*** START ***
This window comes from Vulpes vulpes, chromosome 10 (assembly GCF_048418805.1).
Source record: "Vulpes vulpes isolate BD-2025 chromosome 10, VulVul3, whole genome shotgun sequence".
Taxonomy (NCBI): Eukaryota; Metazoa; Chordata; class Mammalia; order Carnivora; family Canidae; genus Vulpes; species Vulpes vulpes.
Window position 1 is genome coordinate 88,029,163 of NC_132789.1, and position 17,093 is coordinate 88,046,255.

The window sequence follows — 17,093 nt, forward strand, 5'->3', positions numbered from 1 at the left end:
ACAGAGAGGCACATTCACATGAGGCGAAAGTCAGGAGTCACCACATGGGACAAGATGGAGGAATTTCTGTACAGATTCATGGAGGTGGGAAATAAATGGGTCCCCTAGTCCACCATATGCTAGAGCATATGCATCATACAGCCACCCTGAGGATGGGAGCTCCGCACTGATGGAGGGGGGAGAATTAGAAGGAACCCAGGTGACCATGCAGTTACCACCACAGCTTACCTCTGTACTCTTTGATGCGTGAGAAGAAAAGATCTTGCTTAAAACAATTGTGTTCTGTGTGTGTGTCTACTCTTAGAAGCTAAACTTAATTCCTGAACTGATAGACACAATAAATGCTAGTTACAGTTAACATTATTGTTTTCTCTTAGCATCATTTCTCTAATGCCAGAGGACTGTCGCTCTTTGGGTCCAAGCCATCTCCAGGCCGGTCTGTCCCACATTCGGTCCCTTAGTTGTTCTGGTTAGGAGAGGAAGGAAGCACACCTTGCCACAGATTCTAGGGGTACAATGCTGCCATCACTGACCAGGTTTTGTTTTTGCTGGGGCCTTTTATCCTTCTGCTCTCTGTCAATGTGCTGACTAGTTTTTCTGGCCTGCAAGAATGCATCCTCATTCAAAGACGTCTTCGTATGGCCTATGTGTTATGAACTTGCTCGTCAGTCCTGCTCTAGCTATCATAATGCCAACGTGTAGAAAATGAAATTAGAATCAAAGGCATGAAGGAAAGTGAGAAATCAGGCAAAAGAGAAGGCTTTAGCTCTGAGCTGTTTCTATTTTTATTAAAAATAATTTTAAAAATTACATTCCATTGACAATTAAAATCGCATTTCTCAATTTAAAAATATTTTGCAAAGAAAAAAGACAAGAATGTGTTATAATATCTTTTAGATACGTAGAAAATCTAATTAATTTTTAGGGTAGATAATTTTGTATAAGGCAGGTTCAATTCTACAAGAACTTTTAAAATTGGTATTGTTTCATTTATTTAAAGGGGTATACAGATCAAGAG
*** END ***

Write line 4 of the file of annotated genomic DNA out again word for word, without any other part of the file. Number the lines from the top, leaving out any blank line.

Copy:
Window position 1 is genome coordinate 88,029,163 of NC_132789.1, and position 17,093 is coordinate 88,046,255.